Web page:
TRANSSEXUALS AND THEIR PARENTS - PART II THE GRIEF PROCESS Copyright 1989 - By Kay Metsker
My heart was heavy, for its trust had been Abused, its kindness answered with foul wrong; So, turning gloomily from my fellow-men One summer Sabbath day I strolled among the green mounds of the village burial place; Where, pondering how all human love and hate find one sad level; and how, soon or late, wronged and wrongdoer, each with meekened face and cold hands folded over a still heart, pass the green threshold of our common grave, whither all footsteps tend, whence none depart, awed for myself, and pitying my race, our common sorrow like a mighty wave, swept all my pride away, and trembling, I forgave!
God grant me the serenity to accept the things I cannot change, Courage to change the things that I can, and the wisdom to know the difference.
"Everyman can handle grief but he that has it."
Grieving is the normal response to the pain and anguish of loss. It is the process of healing after a disruptive loss occurs in life. It is uncomfortable and painful; a state of disease. If it is not experienced, or if it is repressed, denied, and internalized, it can lead to serious emotional and/or physical disease. Knowing what to expect in the process of grieving for yourself and others helps you get through the process.
When parents are told by their child that he/she is gender dysphoric and is planning a change of sex, the parents usually experience shock, a sense of betrayal, and a sense of loss. They may be able to accept the change intellectually, but at the emotional level, there is a sense of having lost a son (or daughter).
The burden felt by the parents is doubly great because the loss of a child and its accompanying feeling of powerlessness go against the most basic of parental instincts, that of protecting the offspring. Faced with such a catastrophic idea, the stunned parents all too often believe they should have been able to avert the "tragedy." When the feeling of powerlessness sets in, parents find themselves in a situation of having to deal not only with their shock, but also with their perceived inability to have prevented it. One of the basic things taken away from the parents is the conviction of possessing the ability to control and to have some say about what is happening in the world. Feeling that ability gone, parents must turn elsewhere to believe once again in themselves and to re-develop their sense of self-esteem.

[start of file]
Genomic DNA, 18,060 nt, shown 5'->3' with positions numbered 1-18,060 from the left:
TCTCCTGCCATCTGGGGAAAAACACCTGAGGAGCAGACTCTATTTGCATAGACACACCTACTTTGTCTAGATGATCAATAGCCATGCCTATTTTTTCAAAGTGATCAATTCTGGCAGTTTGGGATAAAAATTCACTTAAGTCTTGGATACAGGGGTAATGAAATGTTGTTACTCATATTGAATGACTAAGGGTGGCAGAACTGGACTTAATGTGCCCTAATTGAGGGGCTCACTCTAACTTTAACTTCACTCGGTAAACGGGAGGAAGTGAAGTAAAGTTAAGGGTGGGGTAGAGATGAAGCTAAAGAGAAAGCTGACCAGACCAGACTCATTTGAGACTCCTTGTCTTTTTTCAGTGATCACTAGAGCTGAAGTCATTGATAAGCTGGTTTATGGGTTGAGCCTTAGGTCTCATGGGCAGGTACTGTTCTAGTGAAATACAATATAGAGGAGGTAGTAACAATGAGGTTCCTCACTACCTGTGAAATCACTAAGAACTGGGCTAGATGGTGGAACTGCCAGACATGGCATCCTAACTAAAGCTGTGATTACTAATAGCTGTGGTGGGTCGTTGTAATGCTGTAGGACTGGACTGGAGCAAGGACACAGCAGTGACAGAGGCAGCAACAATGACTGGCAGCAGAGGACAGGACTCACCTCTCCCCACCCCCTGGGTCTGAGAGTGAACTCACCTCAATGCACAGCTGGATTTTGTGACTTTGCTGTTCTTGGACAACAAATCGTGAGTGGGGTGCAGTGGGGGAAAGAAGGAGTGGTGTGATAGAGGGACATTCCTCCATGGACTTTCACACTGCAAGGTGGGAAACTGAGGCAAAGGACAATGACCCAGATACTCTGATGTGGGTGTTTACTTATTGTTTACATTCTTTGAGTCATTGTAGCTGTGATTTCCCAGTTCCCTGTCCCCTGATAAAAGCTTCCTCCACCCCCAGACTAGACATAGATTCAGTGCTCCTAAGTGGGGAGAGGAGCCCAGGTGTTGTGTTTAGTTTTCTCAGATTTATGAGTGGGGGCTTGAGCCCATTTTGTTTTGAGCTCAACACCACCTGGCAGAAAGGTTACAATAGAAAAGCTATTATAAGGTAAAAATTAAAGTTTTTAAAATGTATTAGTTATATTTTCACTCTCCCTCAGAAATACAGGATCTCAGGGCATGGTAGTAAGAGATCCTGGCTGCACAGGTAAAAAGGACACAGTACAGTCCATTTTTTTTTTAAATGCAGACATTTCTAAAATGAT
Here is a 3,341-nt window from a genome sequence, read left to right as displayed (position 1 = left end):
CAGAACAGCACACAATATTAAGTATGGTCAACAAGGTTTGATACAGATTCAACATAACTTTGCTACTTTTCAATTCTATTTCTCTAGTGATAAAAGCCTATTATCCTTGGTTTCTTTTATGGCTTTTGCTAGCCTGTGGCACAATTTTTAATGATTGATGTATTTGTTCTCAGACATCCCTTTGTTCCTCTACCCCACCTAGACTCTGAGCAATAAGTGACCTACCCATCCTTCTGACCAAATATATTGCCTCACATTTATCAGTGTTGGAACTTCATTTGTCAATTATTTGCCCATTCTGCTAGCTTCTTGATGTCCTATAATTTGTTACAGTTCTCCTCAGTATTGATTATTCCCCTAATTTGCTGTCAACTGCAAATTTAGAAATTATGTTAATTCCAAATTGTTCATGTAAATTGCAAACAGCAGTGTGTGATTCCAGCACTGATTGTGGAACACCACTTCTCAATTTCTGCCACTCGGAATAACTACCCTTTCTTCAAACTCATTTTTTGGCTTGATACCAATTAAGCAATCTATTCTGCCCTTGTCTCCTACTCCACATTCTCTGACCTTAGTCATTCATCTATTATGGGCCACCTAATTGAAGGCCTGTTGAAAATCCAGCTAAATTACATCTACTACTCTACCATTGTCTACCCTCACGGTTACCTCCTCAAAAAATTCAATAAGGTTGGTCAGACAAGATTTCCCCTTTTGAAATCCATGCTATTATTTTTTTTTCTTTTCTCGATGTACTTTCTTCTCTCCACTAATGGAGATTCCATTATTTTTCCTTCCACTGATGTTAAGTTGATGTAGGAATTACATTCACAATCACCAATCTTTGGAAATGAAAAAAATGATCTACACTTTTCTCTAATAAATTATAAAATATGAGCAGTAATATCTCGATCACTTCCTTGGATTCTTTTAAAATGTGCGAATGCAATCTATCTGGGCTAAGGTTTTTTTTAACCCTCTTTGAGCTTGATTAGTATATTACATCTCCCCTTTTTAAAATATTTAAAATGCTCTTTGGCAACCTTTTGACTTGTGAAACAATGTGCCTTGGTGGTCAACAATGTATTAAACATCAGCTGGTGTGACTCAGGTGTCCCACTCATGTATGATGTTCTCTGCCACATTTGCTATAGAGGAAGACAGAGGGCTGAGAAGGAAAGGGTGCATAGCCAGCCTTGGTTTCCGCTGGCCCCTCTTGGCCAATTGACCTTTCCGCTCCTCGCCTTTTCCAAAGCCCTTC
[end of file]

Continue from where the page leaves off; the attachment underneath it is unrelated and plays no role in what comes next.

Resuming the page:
Parents may think frequently about their mistakes or the things they didn't do, and now wish they had. They must realize that whatever happened in the past, they did the best they could at the time. Dwelling on the causes of the gender dysphoria and negative parts of the relationship will only delay the recovery time. Continually going over situations cannot change them. Parents should forgive themselves -- if there is anything to forgive that is still unfinished. They should begin to think in positive terms of the good times in the relationship and give up the painful ones. Above all, they should stop punishing themselves?
Adjusting to and eventually accepting the reality of the change is a long, slow and painful healing process. Studies by Elisabeth Kubler-Ross and others have shown that definite stages of this grief process are encountered and must be resolved by each individual before they can reach final understanding. The stages are: Denial, Anger, Bargaining, Depression, Guilt, Acceptance, and Renewal.
This is the first stage. A state of numbness and disbelief takes hold. Common thoughts are, "No, this can't be happening to me. I don't believe it. If I don't think about it, the problem will go away." After about six weeks, if a person is stoically fighting their grief and strong feelings, or is still feeling numb, they are denying their feelings and are headed for emotional trouble.
Anger may be expressed outwardly as rage, or turned inward and be experienced as depression. Reactions such as, "Why me? Why not our neighbors? How could you do this to us?", may be expressed. Blaming others is a way of avoiding the personal pain, sorrow and despair of coming to terms with the fact that life is not always fair. We all have different reasons for feeling what we feel. People's feelings are a legitimate part of them; they shouldn't be ashamed of these emotions. Hiding one's anger won't make it disappear. A person will get past it more quickly if it is brought out into the open. People should also realize, if they become targets of this anger, not to take it personally because the anger must be expressed and worked through.